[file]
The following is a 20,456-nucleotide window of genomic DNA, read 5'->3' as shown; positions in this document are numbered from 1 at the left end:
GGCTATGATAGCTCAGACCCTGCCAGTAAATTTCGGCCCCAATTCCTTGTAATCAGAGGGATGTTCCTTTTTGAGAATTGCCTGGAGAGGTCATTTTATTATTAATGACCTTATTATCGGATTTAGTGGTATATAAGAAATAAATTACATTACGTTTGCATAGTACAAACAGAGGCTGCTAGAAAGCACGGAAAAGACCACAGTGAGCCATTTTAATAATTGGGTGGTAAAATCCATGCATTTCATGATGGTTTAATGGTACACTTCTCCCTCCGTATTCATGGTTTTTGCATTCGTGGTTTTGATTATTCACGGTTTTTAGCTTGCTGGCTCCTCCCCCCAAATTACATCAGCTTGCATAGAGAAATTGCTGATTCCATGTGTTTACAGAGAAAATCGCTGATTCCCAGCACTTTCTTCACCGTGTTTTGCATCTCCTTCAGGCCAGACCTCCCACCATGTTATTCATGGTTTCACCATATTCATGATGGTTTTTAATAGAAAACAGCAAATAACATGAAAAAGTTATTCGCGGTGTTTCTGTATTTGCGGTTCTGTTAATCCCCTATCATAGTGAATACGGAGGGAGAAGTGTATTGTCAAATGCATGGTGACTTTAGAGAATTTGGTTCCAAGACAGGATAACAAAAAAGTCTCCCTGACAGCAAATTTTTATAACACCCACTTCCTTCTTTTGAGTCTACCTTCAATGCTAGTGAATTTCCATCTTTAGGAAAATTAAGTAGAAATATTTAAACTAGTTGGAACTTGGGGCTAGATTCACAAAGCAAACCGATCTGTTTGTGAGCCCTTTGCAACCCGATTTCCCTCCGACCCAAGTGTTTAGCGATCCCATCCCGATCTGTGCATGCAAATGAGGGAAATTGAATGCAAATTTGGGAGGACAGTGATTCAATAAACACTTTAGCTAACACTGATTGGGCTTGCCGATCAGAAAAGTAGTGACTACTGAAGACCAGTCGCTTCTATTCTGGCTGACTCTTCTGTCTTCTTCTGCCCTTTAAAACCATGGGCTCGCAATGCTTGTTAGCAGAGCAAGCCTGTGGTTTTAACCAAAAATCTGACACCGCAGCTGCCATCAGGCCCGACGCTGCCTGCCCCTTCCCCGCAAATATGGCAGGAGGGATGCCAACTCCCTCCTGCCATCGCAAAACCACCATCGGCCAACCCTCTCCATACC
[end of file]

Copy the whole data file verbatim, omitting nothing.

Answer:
The following is a 20,456-nucleotide window of genomic DNA, read 5'->3' as shown; positions in this document are numbered from 1 at the left end:
GGCTATGATAGCTCAGACCCTGCCAGTAAATTTCGGCCCCAATTCCTTGTAATCAGAGGGATGTTCCTTTTTGAGAATTGCCTGGAGAGGTCATTTTATTATTAATGACCTTATTATCGGATTTAGTGGTATATAAGAAATAAATTACATTACGTTTGCATAGTACAAACAGAGGCTGCTAGAAAGCACGGAAAAGACCACAGTGAGCCATTTTAATAATTGGGTGGTAAAATCCATGCATTTCATGATGGTTTAATGGTACACTTCTCCCTCCGTATTCATGGTTTTTGCATTCGTGGTTTTGATTATTCACGGTTTTTAGCTTGCTGGCTCCTCCCCCCAAATTACATCAGCTTGCATAGAGAAATTGCTGATTCCATGTGTTTACAGAGAAAATCGCTGATTCCCAGCACTTTCTTCACCGTGTTTTGCATCTCCTTCAGGCCAGACCTCCCACCATGTTATTCATGGTTTCACCATATTCATGATGGTTTTTAATAGAAAACAGCAAATAACATGAAAAAGTTATTCGCGGTGTTTCTGTATTTGCGGTTCTGTTAATCCCCTATCATAGTGAATACGGAGGGAGAAGTGTATTGTCAAATGCATGGTGACTTTAGAGAATTTGGTTCCAAGACAGGATAACAAAAAAGTCTCCCTGACAGCAAATTTTTATAACACCCACTTCCTTCTTTTGAGTCTACCTTCAATGCTAGTGAATTTCCATCTTTAGGAAAATTAAGTAGAAATATTTAAACTAGTTGGAACTTGGGGCTAGATTCACAAAGCAAACCGATCTGTTTGTGAGCCCTTTGCAACCCGATTTCCCTCCGACCCAAGTGTTTAGCGATCCCATCCCGATCTGTGCATGCAAATGAGGGAAATTGAATGCAAATTTGGGAGGACAGTGATTCAATAAACACTTTAGCTAACACTGATTGGGCTTGCCGATCAGAAAAGTAGTGACTACTGAAGACCAGTCGCTTCTATTCTGGCTGACTCTTCTGTCTTCTTCTGCCCTTTAAAACCATGGGCTCGCAATGCTTGTTAGCAGAGCAAGCCTGTGGTTTTAACCAAAAATCTGACACCGCAGCTGCCATCAGGCCCGACGCTGCCTGCCCCTTCCCCGCAAATATGGCAGGAGGGATGCCAACTCCCTCCTGCCATCGCAAAACCACCATCGGCCAACCCTCTCCATACC